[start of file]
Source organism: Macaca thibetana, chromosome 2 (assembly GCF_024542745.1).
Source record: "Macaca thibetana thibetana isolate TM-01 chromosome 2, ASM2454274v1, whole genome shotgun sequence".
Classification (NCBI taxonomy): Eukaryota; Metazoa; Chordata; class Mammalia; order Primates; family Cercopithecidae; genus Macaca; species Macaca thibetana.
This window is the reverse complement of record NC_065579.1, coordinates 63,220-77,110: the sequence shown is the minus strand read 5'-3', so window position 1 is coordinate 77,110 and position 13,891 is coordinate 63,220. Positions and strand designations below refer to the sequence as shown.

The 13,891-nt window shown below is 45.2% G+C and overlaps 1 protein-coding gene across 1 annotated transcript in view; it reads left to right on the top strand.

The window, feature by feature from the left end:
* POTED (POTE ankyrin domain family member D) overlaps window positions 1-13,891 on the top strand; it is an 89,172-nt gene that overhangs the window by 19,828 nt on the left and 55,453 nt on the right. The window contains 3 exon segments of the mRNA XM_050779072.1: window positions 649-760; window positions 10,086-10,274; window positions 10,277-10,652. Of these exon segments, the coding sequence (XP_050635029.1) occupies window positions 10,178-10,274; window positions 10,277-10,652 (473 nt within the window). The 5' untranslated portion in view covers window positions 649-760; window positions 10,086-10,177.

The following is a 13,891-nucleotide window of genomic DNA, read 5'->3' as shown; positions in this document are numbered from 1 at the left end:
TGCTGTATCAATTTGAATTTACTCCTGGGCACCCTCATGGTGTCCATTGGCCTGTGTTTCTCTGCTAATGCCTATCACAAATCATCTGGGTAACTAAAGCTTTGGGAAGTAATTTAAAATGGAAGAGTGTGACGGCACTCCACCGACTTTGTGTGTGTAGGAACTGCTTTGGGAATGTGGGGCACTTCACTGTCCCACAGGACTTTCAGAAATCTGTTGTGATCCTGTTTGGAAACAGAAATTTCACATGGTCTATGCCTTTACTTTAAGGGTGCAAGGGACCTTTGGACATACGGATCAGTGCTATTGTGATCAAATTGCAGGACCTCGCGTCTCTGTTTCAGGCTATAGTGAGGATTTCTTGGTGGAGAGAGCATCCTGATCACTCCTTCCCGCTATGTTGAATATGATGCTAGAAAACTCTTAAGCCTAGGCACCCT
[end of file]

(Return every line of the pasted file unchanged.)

Source organism: Macaca thibetana, chromosome 2 (assembly GCF_024542745.1).
Source record: "Macaca thibetana thibetana isolate TM-01 chromosome 2, ASM2454274v1, whole genome shotgun sequence".
Classification (NCBI taxonomy): Eukaryota; Metazoa; Chordata; class Mammalia; order Primates; family Cercopithecidae; genus Macaca; species Macaca thibetana.
This window is the reverse complement of record NC_065579.1, coordinates 63,220-77,110: the sequence shown is the minus strand read 5'-3', so window position 1 is coordinate 77,110 and position 13,891 is coordinate 63,220. Positions and strand designations below refer to the sequence as shown.

The 13,891-nt window shown below is 45.2% G+C and overlaps 1 protein-coding gene across 1 annotated transcript in view; it reads left to right on the top strand.

The window, feature by feature from the left end:
* POTED (POTE ankyrin domain family member D) overlaps window positions 1-13,891 on the top strand; it is an 89,172-nt gene that overhangs the window by 19,828 nt on the left and 55,453 nt on the right. The window contains 3 exon segments of the mRNA XM_050779072.1: window positions 649-760; window positions 10,086-10,274; window positions 10,277-10,652. Of these exon segments, the coding sequence (XP_050635029.1) occupies window positions 10,178-10,274; window positions 10,277-10,652 (473 nt within the window). The 5' untranslated portion in view covers window positions 649-760; window positions 10,086-10,177.

The following is a 13,891-nucleotide window of genomic DNA, read 5'->3' as shown; positions in this document are numbered from 1 at the left end:
TGCTGTATCAATTTGAATTTACTCCTGGGCACCCTCATGGTGTCCATTGGCCTGTGTTTCTCTGCTAATGCCTATCACAAATCATCTGGGTAACTAAAGCTTTGGGAAGTAATTTAAAATGGAAGAGTGTGACGGCACTCCACCGACTTTGTGTGTGTAGGAACTGCTTTGGGAATGTGGGGCACTTCACTGTCCCACAGGACTTTCAGAAATCTGTTGTGATCCTGTTTGGAAACAGAAATTTCACATGGTCTATGCCTTTACTTTAAGGGTGCAAGGGACCTTTGGACATACGGATCAGTGCTATTGTGATCAAATTGCAGGACCTCGCGTCTCTGTTTCAGGCTATAGTGAGGATTTCTTGGTGGAGAGAGCATCCTGATCACTCCTTCCCGCTATGTTGAATATGATGCTAGAAAACTCTTAAGCCTAGGCACCCT